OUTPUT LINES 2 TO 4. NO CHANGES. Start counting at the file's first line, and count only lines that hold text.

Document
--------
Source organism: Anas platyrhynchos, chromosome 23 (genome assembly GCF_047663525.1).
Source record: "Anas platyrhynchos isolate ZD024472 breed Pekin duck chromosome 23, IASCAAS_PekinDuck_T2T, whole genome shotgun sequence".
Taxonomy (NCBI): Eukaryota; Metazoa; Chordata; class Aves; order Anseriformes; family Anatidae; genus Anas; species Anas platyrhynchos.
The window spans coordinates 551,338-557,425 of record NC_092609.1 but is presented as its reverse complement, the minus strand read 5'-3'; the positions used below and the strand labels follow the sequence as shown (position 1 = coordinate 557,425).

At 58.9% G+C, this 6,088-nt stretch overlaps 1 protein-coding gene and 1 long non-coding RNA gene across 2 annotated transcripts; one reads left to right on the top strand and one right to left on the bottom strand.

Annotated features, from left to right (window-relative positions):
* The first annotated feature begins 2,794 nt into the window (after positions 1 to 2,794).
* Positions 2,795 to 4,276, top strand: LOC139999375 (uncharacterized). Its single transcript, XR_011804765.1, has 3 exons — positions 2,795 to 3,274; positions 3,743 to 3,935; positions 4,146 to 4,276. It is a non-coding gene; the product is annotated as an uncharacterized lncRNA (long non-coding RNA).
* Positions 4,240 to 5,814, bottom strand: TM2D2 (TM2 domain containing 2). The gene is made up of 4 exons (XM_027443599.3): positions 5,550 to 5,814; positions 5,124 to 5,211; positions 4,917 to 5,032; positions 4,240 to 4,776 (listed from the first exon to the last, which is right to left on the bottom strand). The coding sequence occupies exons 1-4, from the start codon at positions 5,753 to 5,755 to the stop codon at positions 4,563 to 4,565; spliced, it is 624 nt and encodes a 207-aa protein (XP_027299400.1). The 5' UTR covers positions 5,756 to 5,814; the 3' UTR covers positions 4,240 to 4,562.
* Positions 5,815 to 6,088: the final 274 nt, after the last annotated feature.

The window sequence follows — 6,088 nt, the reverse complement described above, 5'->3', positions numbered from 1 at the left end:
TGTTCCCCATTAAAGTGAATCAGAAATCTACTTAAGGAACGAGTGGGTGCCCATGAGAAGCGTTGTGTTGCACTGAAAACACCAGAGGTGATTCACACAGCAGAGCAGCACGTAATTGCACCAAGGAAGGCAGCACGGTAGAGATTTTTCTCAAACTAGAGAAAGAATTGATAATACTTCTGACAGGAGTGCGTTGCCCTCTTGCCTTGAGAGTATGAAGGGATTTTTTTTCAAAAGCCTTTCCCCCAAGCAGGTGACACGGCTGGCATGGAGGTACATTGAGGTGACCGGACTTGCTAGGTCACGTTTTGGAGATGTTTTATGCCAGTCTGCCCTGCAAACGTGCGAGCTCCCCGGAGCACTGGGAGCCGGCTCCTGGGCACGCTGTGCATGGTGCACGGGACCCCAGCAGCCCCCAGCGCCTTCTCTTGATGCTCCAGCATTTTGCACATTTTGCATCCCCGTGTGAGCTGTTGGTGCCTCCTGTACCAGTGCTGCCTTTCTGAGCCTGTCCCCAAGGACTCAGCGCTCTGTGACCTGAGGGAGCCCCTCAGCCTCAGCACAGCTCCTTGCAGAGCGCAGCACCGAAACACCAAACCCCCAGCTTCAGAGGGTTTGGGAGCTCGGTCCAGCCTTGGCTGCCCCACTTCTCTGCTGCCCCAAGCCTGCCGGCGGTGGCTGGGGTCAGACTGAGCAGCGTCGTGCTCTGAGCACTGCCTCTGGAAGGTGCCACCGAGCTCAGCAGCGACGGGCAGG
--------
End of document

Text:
Source record: "Anas platyrhynchos isolate ZD024472 breed Pekin duck chromosome 23, IASCAAS_PekinDuck_T2T, whole genome shotgun sequence".
Taxonomy (NCBI): Eukaryota; Metazoa; Chordata; class Aves; order Anseriformes; family Anatidae; genus Anas; species Anas platyrhynchos.
The window spans coordinates 551,338-557,425 of record NC_092609.1 but is presented as its reverse complement, the minus strand read 5'-3'; the positions used below and the strand labels follow the sequence as shown (position 1 = coordinate 557,425).